Champion of consumer rights and closer of customer email services Which? has taken a hobnailed boot to Microsoft's beleaguered Windows 10 operating system with research that will make for unpleasant reading at Redmond.
A latest survey of more than 1,100 UK users comes after Which? gave Microsoft a kicking back in 2016. One thousand members of the online comparison service got in touch back then to complain about Windows 10 updates, and nearly two years on – things do not appear to have moved on much.
In the survey, conducted in March and so before the excitement of the April 2018 Update, Which? reported users experiencing slow PCs and occasionally total failure. Forty-six per cent of users that suffered the latter condition ended up paying an average of £67 to get someone to fix their PC for them.
Half of users questioned experienced some sort of problem, with 21 per cent reporting programs behaving erratically or failing completely following a Windows 10 update. Sixteen per cent found hardware such as printers or speakers had stopped working.
Which?'s helpdesk revealed that over the last three years it had been contacted about Windows 10 problems three times as often as it was contacted about all other operating systems combined (including mobile).
The consumer champion has called on Microsoft to allow users to have more choice on whether to accept or reject updates and be clear about the potential pitfalls as well as benefits in allowing an update to install. And, of course, to pay compensation for those hours lost or costs incurred as consumers battled with the consequences of clicking OK.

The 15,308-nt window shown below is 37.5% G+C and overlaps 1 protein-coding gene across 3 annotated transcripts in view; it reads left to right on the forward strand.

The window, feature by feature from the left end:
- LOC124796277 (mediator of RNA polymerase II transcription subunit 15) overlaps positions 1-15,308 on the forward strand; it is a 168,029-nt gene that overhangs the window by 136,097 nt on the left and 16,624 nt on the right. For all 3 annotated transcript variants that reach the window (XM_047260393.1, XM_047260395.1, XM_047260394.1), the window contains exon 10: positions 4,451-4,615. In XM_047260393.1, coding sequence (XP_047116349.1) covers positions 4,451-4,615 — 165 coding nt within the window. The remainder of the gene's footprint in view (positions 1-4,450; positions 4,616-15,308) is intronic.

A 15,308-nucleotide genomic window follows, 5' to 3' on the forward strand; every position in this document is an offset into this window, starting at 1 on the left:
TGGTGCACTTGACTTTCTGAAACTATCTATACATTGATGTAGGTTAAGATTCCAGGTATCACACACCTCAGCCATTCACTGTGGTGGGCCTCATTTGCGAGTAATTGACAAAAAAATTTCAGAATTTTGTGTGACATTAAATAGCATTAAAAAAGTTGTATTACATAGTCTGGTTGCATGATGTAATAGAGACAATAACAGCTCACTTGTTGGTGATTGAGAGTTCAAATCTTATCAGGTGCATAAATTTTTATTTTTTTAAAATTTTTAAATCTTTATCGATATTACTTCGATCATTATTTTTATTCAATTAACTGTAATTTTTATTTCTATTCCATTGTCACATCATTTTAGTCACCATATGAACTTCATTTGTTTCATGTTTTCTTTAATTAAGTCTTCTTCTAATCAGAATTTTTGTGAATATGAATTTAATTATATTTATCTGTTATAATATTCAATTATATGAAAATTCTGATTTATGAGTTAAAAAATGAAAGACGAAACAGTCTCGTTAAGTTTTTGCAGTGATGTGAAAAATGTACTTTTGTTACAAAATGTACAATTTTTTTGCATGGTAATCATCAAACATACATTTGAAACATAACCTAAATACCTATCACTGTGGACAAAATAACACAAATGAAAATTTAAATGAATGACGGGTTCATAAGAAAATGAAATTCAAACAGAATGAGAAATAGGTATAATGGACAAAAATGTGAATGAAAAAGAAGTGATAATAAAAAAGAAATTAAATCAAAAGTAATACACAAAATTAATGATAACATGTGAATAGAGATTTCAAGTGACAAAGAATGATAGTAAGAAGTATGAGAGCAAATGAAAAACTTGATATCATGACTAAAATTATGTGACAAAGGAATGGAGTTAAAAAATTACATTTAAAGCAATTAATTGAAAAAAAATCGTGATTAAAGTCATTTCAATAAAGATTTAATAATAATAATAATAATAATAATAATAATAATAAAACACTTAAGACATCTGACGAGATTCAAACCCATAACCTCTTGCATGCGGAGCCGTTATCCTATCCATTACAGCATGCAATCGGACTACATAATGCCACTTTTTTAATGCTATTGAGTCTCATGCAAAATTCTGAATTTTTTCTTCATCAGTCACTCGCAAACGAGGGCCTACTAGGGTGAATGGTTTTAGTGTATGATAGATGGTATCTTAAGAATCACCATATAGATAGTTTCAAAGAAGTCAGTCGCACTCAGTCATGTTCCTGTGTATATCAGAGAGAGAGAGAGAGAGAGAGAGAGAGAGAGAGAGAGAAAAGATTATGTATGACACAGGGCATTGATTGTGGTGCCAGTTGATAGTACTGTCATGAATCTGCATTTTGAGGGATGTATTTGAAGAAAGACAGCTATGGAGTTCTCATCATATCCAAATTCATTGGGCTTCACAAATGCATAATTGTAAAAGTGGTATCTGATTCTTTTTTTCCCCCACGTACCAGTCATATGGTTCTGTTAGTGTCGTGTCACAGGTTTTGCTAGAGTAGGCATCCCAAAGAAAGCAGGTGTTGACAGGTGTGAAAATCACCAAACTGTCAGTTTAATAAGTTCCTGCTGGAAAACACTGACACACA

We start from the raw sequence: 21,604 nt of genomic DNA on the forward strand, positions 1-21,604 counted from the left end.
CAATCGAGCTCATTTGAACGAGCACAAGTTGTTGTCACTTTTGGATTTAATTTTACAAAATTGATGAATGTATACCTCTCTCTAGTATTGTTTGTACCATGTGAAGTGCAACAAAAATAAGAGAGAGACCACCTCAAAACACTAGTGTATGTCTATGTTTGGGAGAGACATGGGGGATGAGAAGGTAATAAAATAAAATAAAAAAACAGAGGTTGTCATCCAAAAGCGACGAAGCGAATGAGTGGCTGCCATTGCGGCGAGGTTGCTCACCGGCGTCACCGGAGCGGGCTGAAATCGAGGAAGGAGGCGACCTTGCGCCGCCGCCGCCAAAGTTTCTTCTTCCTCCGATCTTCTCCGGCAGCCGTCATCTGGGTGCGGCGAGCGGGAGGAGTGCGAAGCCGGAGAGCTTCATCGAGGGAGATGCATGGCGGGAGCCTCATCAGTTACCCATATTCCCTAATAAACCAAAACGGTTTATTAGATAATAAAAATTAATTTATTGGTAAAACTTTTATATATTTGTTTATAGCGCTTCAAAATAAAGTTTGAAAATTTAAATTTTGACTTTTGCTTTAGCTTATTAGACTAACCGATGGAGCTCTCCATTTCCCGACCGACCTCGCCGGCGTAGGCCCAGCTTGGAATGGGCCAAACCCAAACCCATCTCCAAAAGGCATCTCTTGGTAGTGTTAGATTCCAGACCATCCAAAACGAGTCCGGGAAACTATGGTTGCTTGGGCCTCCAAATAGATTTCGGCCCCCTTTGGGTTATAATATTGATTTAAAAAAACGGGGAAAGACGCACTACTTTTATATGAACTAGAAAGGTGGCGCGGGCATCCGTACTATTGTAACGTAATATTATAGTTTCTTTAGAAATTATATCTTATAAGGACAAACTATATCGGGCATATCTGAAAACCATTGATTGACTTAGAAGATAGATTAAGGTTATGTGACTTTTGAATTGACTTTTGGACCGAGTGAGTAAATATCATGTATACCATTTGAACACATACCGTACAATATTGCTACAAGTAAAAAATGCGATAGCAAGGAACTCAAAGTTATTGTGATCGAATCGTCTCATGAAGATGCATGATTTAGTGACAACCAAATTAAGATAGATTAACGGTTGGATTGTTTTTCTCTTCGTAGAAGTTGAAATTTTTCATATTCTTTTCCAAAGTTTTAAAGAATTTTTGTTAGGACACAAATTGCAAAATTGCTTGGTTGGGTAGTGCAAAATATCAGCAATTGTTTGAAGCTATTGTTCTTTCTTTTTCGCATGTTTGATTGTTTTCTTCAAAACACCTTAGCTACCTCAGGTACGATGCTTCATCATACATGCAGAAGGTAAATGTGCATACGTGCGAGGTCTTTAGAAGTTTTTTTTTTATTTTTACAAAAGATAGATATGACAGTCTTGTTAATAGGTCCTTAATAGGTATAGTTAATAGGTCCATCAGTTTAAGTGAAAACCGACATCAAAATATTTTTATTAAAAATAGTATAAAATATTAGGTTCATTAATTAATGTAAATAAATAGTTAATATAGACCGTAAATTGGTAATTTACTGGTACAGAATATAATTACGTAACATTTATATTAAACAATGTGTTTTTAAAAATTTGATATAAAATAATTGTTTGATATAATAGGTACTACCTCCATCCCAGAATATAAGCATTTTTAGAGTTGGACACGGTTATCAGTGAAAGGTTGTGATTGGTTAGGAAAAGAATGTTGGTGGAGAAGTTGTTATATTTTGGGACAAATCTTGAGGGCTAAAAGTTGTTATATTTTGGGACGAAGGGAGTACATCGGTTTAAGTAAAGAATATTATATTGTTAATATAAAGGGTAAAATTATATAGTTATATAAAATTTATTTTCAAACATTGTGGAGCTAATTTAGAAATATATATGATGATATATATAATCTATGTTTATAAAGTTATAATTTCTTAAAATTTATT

Alex Neill, MD of Home Products and Services at Which?, said: “What started out as a tech problem has become a huge customer service fail. Microsoft needs to finally engage with its customers, do more to fix the problem and pay out compensation, where appropriate.”
Good luck with that. Microsoft reacted sniffily to a class action lawsuit brought over the Windows 10 update last year. The wonderfully named Frank Dickman demanded in February 2018 that Microsoft give him back his Windows 7 or pay $600m. Dickman’s chances of a bumper payday range from razor thin to none.
In the case of Which?, Microsoft struck a more conciliatory note: “We want to make sure our customers receive the right support they need to get the best Windows update experience and we will continue to review customer enquiries and issues on a case-by-case basis to ensure individual help and resolution where possible”
Microsoft are keen to ensure users keep updating in the wonderful world of Windows as a service and, to be fair, Windows 10 has excellent security defences in spite of its faults.
However, the Which? survey and the groundswell of user dissatisfaction shows that the software giant still needs to work a little harder in how it communicates with and pushes updates on unsuspecting users. ®